Stick and stones may break your bones but words ... can get you reprimanded, disciplined, vilified, shunned, criticized, suspended, and even fired. What is confusing is that the words can get you in trouble even if your actions are impeccable.
Case in point: When I was a rookie police officer in Flint, Mich. I was just months out of the seminary. A more pure recruit had never pinned on a badge. I was tough enough in the physical sense, but in the areas of believing in the goodness of man and race relations, I was perhaps a little naive.
I rode with very veteran patrol officers. It was not uncommon to have a 24-year guy next to me. (We drove two-man cars in most districts.)
I worked in the areas inhabited mostly by black people. One day on the way to a call of a “family fight” (that’s what all law enforcement called it) my partner started in on the N-words and how bad “they” were and how “they” lived like animals and every other racially prejudiced thing ever uttered. I thought, oh boy, here we go. We’ll be fighting in a few minutes.
When we arrived I was on edge. After we were in the apartment I thought the Invasion of the Body Snatchers had taken my partner and I had missed it. He was a consummate professional. He gave sound legal advice, was understanding and polite. The suggestions he made were the norm in law enforcement back then.
I was still numb when we got back to the patrol car. Where was my partner? Who took him, and what did they do with him? The answer was that my partner was the same one I had all day. After going back in service he picked up where he left off with what a bunch of lazy, dishonest, illiterate unprintables “they” were.
After thinking about this I came to the conclusion that my partner was a survivor. He didn’t like black people but he knew what he had to do to get through his job. He also told me that we did 90 percent of our business with 10 percent of the population. That 10 percent were low-lifes who gave a bad picture of black people everywhere. If all he saw was the 10 per cent, maybe I could cut him some slack.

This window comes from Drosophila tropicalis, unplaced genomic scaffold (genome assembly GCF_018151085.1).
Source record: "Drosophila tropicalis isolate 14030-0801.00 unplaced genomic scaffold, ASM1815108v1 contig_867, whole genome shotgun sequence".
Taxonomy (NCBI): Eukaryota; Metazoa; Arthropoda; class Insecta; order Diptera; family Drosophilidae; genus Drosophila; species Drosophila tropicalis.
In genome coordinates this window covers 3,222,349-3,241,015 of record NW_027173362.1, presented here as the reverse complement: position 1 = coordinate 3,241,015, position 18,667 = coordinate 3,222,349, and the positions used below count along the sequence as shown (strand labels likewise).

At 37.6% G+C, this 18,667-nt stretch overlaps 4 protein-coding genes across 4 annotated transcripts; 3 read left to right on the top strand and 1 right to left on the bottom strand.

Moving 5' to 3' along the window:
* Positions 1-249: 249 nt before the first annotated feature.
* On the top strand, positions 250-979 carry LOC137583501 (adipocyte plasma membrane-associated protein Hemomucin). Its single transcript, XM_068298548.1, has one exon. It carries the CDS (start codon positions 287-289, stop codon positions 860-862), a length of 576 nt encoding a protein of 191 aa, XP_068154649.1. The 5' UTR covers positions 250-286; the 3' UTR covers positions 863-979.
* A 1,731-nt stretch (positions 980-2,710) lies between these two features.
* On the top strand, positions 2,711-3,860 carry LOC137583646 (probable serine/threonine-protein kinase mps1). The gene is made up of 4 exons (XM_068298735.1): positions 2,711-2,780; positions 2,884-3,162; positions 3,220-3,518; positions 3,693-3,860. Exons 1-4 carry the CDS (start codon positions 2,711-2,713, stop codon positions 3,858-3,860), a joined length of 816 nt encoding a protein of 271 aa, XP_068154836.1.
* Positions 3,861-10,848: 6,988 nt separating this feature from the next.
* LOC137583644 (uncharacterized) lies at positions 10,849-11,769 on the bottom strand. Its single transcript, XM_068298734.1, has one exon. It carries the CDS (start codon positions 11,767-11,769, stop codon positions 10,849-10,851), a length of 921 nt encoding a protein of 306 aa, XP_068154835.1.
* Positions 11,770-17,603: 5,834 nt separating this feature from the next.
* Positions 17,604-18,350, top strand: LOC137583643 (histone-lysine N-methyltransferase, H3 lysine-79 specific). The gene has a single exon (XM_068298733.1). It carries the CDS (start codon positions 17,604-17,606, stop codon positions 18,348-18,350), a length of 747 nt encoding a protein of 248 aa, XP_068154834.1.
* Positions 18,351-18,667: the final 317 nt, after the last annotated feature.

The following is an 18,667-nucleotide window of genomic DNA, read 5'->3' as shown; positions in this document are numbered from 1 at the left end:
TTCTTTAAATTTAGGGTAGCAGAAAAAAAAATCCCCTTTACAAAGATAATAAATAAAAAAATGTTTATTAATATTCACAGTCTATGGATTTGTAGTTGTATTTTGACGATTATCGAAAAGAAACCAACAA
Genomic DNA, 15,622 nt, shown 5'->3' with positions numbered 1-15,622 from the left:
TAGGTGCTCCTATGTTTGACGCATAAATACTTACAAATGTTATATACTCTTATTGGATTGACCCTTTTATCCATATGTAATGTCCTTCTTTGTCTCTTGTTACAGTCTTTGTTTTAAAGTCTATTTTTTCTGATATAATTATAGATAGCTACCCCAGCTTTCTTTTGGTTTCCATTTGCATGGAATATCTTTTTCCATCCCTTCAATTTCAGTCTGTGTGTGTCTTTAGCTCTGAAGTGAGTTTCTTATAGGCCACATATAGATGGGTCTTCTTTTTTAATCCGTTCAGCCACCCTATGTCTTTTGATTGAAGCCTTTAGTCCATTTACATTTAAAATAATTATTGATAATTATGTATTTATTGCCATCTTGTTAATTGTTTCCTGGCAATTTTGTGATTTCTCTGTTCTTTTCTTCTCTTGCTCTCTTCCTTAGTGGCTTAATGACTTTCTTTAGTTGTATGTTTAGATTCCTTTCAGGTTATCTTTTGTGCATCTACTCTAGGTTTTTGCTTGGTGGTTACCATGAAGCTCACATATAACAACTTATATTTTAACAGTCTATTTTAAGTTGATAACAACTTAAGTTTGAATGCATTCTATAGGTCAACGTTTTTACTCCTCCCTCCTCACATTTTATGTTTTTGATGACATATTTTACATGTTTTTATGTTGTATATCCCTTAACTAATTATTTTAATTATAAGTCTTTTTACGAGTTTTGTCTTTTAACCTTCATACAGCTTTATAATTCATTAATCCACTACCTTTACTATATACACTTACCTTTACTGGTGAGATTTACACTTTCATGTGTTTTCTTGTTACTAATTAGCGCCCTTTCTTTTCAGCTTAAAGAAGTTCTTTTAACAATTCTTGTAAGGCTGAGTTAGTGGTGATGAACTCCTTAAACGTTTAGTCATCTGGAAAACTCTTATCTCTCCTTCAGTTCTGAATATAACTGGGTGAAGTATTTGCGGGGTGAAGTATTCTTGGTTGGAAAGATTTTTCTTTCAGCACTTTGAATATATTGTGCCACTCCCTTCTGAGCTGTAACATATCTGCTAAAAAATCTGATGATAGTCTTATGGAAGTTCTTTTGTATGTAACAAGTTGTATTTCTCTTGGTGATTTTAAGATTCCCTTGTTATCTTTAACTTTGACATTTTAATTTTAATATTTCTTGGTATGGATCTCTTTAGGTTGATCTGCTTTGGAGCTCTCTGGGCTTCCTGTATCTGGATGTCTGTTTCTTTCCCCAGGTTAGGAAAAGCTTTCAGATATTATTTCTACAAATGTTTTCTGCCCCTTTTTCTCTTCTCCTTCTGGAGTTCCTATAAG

Speaking of words, the big daily newspaper just did a multi-part series on homeless and disenfranchised San Diegans who use the Emergency Rooms as their personal physicians. The first-responders and emergency medical people refer to them as “frequent fliers” because they call 911 constantly and go to emergency rooms often.
This prompted Don Lundy, president-elect of the National Association of Emergency Medical Technicians to criticize the responders for their use of the term “frequent fliers” as disrespectful of the people continually using emergency services.
His response was typical of a guy who splashes on Axe cologne, wears a suit to work, attends meetings and never soils his hands dealing with homeless people who vomit all over the inside of an ambulance, and spit on and curse those helping them. If he ever did time in a rig, it seems he has forgotten what it was like.
Lundy doesn’t get it that emergency people should be judged on the job they do, and not the way they communicate with one another. Maybe their mistake was being honest in front of a reporter.
Granted, if my patrol partner said what he did to a reporter he should have been punished. He was merely venting to a rookie cop. But, for the paramedics and nurses to call some of their clients “frequent fliers” in front of a reporter is nothing. It is not disrespectful. Get over it, Lundy.
Of necessity, cops, firefighters, reporters, and emergency medical people have strange senses of humor. The humor is really a survival tool. One reporter said it best. “We laugh because we can’t afford to cry.” Words are not important. Actions are.
Basinski was a police officer for 35 years.